From Pulitzer Prize–winner Mark Strand comes an exquisitely witty and poignant series of prose poems. Sometimes appearing as pure prose, sometimes as impure poetry, but always with Strand’s clarity and simplicity of style, they are like riddles, their answers vanishing just as they appear within reach. Fable, domestic satire, meditation, joke, and fantasy all come together in what is arguably the liveliest, most entertaining book that Strand has yet written.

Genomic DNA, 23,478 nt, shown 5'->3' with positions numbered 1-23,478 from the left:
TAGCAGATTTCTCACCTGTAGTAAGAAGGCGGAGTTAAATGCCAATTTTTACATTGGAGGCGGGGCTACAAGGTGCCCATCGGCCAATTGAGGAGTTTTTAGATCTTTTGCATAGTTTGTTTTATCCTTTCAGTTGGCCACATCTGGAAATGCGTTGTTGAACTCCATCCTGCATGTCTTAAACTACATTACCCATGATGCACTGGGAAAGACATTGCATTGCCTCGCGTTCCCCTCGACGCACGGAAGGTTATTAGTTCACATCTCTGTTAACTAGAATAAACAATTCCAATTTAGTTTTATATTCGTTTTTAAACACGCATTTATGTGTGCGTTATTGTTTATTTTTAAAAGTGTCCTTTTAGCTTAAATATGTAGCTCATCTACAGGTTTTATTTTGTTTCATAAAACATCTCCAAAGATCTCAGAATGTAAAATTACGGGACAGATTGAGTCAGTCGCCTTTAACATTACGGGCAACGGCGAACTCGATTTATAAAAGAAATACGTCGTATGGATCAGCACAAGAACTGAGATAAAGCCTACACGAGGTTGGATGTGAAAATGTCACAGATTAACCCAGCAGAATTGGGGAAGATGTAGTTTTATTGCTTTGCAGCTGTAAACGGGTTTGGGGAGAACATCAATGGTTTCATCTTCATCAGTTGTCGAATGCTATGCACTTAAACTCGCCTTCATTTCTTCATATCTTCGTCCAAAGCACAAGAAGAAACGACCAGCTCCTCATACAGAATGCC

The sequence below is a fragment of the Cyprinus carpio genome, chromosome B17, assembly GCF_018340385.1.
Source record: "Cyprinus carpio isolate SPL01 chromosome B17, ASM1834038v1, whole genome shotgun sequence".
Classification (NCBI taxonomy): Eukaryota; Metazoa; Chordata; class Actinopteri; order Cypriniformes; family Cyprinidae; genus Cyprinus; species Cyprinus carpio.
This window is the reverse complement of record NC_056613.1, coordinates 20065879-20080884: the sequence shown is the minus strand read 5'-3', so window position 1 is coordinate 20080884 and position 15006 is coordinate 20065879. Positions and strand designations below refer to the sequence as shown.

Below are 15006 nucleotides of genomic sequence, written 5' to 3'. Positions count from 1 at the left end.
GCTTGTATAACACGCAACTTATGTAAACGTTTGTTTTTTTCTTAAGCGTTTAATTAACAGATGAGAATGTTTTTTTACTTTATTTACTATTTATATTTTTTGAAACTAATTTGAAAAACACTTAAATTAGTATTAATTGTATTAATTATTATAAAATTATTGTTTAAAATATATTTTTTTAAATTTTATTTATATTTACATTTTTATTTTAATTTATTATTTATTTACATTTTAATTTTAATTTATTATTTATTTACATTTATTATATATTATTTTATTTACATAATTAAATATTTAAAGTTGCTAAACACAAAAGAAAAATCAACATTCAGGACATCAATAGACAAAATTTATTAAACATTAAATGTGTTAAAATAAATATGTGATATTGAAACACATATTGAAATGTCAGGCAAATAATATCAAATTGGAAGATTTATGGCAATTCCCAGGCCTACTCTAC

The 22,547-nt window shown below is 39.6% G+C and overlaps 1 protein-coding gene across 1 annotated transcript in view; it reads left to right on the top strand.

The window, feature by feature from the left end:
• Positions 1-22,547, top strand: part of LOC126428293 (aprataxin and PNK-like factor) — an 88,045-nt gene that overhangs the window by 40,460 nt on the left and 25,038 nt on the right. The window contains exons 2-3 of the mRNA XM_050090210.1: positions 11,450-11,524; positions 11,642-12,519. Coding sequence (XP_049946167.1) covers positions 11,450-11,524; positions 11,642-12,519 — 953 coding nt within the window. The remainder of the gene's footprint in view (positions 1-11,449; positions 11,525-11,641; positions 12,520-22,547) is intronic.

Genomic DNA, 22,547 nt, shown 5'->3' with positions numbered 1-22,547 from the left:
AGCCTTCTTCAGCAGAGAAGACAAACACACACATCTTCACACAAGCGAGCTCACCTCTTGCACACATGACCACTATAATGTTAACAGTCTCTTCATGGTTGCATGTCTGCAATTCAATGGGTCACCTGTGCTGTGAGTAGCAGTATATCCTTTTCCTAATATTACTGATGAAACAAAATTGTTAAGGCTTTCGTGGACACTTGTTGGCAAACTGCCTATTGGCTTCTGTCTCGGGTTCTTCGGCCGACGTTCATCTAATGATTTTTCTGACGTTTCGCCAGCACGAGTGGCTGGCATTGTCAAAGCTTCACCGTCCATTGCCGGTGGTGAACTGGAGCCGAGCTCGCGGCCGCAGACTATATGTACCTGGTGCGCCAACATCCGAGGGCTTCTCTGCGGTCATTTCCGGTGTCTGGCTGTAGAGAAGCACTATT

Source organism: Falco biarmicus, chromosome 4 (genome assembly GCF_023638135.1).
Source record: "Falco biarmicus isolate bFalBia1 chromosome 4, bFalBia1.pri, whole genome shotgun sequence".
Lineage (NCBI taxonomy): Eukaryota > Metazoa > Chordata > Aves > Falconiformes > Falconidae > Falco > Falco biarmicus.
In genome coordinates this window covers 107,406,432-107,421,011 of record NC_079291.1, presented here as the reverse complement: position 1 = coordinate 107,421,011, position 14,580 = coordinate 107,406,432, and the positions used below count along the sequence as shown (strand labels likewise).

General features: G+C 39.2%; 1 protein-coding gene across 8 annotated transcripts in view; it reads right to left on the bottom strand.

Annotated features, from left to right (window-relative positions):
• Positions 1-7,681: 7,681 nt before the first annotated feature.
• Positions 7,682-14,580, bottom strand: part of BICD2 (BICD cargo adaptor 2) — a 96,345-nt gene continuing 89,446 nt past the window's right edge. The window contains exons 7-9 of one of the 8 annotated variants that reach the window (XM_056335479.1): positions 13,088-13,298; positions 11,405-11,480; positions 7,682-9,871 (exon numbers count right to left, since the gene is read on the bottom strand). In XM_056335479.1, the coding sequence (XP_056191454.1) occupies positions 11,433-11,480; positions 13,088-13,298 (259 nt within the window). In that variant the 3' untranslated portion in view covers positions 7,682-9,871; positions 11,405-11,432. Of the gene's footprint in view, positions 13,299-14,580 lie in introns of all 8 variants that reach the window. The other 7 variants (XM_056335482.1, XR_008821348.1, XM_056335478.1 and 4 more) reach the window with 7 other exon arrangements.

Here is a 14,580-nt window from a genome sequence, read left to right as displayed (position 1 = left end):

Strand s 13th collection comprises a series of short prose poems that borrow elements of fables as well as more modern forms of fiction, all with the grim turns and deadpan beauty for which Strand, who won the Pulitzer and is among the most famous American poets, is known. In one poem a man returns to the country from which he had started many years before to find, in his childhood playground, dust-filled shafts of sunlight struck the tawny leaves of trees and withered hedges. Empty bags littered the grass. Another waxes nostalgic about nostalgia itself, those hours given over to basking in the glow of an imagined future, of being carried away in streams of promise by a love or a passion so strong that one felt altered forever and convinced that the smallest particle of the surrounding world was charged with a purpose of impossible grandeur. A poem called In the Afterlife asks, When no one remembers, what is there? These are poems of failing light, meditations on death s nearness that do nothing to stave it off. This is a short book, but Strand s many fans won t be disappointed.